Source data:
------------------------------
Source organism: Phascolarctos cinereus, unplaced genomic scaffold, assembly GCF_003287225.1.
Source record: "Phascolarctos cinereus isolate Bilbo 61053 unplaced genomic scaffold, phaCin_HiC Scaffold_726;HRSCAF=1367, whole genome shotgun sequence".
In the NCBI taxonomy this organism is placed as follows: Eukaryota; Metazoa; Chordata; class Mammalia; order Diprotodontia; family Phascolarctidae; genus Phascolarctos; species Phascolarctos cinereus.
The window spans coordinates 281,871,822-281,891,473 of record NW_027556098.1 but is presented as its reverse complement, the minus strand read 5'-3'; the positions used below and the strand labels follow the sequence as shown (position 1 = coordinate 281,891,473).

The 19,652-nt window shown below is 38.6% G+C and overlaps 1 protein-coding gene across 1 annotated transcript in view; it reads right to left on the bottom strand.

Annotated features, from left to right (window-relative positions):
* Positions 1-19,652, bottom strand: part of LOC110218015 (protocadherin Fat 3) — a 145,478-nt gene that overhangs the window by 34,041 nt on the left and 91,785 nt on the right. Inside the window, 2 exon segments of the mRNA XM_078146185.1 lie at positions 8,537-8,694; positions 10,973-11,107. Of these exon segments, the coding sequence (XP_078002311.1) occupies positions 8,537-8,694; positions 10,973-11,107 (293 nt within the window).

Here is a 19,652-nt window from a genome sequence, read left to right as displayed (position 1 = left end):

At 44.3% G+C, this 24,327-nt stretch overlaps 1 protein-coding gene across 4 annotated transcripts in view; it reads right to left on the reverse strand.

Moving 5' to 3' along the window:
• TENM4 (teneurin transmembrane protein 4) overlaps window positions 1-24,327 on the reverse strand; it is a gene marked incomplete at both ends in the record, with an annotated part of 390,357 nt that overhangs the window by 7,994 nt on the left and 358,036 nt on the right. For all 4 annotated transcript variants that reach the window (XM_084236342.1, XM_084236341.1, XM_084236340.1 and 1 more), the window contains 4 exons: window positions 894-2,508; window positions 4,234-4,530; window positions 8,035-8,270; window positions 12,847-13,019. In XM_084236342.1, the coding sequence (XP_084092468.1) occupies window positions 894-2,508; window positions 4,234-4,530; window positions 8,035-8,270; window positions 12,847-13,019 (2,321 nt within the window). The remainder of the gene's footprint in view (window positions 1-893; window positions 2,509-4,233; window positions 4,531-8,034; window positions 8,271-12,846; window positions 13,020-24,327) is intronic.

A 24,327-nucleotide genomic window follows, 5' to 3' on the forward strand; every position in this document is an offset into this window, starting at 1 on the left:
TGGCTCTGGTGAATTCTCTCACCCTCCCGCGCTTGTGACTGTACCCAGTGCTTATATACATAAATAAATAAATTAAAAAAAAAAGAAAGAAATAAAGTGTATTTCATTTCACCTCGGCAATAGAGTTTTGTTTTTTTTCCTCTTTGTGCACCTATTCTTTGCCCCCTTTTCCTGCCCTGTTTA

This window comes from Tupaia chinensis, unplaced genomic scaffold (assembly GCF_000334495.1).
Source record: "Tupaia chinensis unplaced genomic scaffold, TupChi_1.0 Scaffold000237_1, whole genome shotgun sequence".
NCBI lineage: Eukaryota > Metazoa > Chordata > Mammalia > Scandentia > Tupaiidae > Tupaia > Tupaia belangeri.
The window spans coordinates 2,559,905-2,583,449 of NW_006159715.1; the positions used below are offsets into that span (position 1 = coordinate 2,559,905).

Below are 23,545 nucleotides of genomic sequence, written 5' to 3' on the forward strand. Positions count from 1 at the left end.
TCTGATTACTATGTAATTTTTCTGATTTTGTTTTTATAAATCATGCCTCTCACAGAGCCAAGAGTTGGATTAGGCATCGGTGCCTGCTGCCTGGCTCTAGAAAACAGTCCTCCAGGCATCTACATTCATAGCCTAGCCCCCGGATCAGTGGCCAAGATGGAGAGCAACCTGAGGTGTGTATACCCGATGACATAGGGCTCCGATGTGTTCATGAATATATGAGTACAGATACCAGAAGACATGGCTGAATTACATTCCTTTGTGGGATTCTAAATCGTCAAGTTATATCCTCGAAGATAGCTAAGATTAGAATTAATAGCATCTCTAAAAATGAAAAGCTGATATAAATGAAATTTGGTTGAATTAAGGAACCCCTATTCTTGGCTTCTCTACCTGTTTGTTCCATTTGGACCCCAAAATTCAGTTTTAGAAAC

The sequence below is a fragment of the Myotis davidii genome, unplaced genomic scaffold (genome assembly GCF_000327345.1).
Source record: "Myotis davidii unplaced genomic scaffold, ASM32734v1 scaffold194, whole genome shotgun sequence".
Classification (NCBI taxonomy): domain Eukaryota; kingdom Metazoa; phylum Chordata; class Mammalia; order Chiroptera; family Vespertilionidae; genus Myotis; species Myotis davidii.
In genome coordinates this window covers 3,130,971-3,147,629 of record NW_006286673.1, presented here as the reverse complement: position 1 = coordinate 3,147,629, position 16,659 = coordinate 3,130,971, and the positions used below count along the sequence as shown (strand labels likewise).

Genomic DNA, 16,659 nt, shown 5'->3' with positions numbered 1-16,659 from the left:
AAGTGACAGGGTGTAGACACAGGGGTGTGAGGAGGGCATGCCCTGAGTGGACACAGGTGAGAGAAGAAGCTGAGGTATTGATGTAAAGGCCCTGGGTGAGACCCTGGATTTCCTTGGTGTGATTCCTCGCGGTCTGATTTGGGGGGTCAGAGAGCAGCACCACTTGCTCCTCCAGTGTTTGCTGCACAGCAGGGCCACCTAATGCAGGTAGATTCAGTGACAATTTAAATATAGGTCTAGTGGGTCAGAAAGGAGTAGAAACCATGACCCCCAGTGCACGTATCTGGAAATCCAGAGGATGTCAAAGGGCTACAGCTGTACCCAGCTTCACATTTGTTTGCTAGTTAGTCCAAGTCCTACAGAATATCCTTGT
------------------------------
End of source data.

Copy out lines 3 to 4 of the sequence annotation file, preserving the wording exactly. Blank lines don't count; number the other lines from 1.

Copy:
In the NCBI taxonomy this organism is placed as follows: Eukaryota; Metazoa; Chordata; class Mammalia; order Diprotodontia; family Phascolarctidae; genus Phascolarctos; species Phascolarctos cinereus.
The window spans coordinates 281,871,822-281,891,473 of record NW_027556098.1 but is presented as its reverse complement, the minus strand read 5'-3'; the positions used below and the strand labels follow the sequence as shown (position 1 = coordinate 281,891,473).